So many things that we’re convinced we cannot do, we’ve never even tried. We have talked ourselves into a life of dreary routine, taking little risks, and achieving little, as a result. When did we forget that life is an adventure, not something to endure? Facing our fears and taking chances can lead to growth. It takes courage to realize our potential, and even if we experience failure, we have the satisfaction of knowing we tried. Who wants to look back on their life, and know that it could have been more fulfilling, if we had just been brave enough to try something we’ve always feared? We must come to the place where our fear of staying the same, is much greater, than our fear of changing. That’s when we’ll gain the courage to try something different.

I love what Steve Pavlina wrote in his article, The Courage To Live Consciously. He admonished, “Don’t die without embracing the daring adventure your life is meant to be.”

What about you? Is there something you’ve always wanted to do, but you’re afraid? Something you’ve always wanted to be, but you’re frightened by failure? Take a risk–take a chance. Go ahead. What have you really got to lose? But what a loss you will suffer, if you go your whole lifetime, and don’t realize your deepest dreams. You can make it happen. Start with one small step, and then another, and another. Move toward your goal in steady progression, and reformulate your dreams if necessary. It’s not too late. You can do it. You can face those fears, and be a hero. All it takes is your will, and a little bit of courage…


Please read other articles that I have written here:

Lonnette Harrell

Living without regrets seems like an impossible endeavor, but I believe there are several ways to accomplish this goal. Nothing in life is ever really wasted, if you have learned something from it. You’ve gained experience, wisdom, and knowledge about what works, and what doesn’t.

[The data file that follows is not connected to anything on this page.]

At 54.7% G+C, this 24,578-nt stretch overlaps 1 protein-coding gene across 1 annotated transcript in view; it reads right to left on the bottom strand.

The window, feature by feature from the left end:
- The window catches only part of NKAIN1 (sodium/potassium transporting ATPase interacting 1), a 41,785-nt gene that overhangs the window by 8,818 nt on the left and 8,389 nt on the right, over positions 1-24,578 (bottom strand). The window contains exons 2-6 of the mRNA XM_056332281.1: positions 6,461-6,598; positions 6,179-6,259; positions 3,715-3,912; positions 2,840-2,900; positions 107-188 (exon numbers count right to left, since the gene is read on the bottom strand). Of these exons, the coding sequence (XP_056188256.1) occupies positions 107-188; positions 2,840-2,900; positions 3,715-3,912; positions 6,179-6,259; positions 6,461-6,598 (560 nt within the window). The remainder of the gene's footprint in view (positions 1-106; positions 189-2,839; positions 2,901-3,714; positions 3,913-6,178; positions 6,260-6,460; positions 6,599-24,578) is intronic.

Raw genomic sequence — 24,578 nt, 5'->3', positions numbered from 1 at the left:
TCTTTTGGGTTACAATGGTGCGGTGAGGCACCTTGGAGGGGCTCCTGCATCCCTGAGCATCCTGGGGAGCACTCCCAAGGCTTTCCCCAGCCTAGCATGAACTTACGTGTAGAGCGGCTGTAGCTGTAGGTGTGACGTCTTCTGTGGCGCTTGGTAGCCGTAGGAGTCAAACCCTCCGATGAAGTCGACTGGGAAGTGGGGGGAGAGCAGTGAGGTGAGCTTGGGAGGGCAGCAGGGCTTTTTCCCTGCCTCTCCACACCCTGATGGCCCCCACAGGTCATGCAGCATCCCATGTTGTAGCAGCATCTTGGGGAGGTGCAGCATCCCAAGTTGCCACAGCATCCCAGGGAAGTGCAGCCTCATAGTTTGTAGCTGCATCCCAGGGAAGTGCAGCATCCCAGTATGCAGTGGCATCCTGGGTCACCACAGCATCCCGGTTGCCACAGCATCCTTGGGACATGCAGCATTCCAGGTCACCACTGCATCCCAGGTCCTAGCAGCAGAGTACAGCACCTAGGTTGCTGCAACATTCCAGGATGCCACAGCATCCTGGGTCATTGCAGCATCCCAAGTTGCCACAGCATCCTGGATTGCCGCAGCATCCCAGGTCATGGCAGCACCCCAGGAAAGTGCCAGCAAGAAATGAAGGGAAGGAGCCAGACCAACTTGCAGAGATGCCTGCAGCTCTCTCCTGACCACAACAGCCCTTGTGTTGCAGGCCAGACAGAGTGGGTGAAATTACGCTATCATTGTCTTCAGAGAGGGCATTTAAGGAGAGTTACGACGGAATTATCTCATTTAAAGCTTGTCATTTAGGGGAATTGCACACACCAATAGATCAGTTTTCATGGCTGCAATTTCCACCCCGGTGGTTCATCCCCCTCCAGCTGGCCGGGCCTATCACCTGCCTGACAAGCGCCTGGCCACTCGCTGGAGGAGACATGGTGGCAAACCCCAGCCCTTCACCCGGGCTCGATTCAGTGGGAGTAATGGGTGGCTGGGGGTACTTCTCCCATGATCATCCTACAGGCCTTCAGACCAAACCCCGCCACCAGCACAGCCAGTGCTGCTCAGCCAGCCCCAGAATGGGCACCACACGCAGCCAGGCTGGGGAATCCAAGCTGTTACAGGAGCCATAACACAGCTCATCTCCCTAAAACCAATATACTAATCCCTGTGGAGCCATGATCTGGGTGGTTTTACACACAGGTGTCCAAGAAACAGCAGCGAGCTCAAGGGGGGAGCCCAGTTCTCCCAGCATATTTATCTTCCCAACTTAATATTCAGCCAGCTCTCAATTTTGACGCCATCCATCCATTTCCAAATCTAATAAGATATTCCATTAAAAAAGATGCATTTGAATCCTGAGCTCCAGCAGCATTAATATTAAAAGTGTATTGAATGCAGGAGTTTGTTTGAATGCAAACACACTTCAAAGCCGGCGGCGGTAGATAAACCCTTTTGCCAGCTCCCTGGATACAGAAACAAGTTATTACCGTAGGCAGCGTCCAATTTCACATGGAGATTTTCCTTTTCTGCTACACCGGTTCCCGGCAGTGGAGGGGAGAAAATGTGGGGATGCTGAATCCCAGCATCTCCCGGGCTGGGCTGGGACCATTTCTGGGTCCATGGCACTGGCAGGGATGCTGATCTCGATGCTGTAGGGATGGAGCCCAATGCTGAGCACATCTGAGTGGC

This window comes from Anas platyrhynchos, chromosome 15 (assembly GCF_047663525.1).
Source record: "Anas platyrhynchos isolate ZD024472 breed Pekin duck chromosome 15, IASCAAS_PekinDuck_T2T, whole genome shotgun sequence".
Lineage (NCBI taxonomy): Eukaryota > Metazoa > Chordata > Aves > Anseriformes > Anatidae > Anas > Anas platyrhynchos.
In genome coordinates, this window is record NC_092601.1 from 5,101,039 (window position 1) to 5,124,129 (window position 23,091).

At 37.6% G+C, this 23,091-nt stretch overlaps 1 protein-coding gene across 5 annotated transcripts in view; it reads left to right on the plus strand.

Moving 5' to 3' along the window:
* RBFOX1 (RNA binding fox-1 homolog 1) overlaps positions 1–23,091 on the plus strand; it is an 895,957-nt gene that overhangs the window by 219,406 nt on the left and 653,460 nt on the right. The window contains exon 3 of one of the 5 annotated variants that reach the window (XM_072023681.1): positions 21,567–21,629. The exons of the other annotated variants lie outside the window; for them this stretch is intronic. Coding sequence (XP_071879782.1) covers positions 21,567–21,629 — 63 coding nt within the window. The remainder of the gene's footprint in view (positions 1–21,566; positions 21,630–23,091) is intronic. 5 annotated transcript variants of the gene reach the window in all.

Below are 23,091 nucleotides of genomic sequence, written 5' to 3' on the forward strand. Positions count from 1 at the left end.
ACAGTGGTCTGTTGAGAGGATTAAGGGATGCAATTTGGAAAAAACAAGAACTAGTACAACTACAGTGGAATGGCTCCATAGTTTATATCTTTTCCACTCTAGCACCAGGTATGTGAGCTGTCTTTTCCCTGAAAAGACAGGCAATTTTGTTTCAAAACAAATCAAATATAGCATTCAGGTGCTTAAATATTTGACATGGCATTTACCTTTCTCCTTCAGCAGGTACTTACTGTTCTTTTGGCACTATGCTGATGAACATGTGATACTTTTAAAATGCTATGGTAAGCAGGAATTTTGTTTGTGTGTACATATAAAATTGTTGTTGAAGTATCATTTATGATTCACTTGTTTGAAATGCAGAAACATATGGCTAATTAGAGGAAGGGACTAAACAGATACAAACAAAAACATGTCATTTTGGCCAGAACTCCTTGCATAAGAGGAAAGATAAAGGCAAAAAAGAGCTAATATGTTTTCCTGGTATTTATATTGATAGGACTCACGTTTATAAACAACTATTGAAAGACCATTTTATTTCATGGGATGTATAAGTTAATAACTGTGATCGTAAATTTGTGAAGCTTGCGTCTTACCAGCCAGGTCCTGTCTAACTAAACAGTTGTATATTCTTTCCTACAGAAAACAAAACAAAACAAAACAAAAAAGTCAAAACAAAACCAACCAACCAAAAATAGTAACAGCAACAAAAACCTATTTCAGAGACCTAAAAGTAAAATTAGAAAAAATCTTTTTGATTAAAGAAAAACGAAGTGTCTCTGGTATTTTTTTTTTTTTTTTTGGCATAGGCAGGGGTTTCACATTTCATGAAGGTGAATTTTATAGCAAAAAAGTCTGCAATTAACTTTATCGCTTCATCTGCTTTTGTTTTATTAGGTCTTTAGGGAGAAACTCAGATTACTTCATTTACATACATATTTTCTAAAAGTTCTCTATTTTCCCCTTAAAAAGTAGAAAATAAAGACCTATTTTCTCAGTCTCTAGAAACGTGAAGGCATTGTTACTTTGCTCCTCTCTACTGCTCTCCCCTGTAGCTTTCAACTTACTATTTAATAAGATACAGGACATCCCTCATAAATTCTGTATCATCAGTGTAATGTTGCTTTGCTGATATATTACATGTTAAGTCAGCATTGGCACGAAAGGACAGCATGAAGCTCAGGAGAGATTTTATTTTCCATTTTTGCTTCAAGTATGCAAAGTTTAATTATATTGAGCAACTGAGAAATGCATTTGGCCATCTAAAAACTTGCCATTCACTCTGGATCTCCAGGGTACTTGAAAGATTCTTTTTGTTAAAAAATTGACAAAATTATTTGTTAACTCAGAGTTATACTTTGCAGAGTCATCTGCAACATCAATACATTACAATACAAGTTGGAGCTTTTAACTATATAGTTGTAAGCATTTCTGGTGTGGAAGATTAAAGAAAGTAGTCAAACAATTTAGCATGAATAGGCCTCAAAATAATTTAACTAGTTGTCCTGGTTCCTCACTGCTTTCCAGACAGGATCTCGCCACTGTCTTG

On the other hand, living life while always looking in the rear-view mirror, is really no life at all. You will find yourself serving a life sentence of depression, guilt, sorrow, and shame. Living in the past makes you feel unworthy of the love of others, and even of God’s love. You can so easily become convinced that no one would really like you, if they really knew the kind of person you are. Your regrets can be like a noose around your neck, that gets tighter and tighter with each passing day. Often it isn’t God’s judgement, or the judgement of others, that will cause you to suffer unbearably. It is your judgement of yourself that is the most harsh.

So what is the answer? Simply put–forgiveness. Forgiveness from others, forgiveness of others, and most of all, forgiveness of yourself.

If there is a way to make things right, then you certainly should make every effort to do so. Apologize where necessary, and try not to hold grudges. Sometimes you simply can’t continue in a relationship, because the hurt has been so deep, but do everything within your power, to reconcile and restore. If the other person doesn’t reciprocate, then rest in the knowledge that you have done your part.

What if the person is no longer alive? God can give you peace, even in this situation, knowing that you are forgiven by Him. All it takes is to acknowledge your offense, and ask forgiveness. Then receive it, and try to move forward.

It is not possible to live a life without regrets minus an understanding of God’s forgiveness. It is His forgiveness that sets us free; it’s a freedom that cannot be found anywhere else.

The Apostle Paul, once known as Saul, was responsible for having many Christians persecuted terribly and murdered. He later became a believer in Christ. I imagine that his regrets must have been monumental!

And yet, he was able to say, “…this one thing I do, forgetting those things which are behind, and reaching forth unto those things which are before, I press toward the mark for the prize of the high calling of God in Christ Jesus.”

How much better off would all of us be if we could forget the troublesome things in our past, and reach forth to our future, pressing toward the mark? Most often, to move forward, we must let go of the past. Not the precious memories of good times, but the regrets, the “if onlys” and the “what ifs.” We have to quit dwelling on our failures, and move on toward success, because you cannot drive a car looking only in the rear-view mirror. You must look ahead. And so it is with life.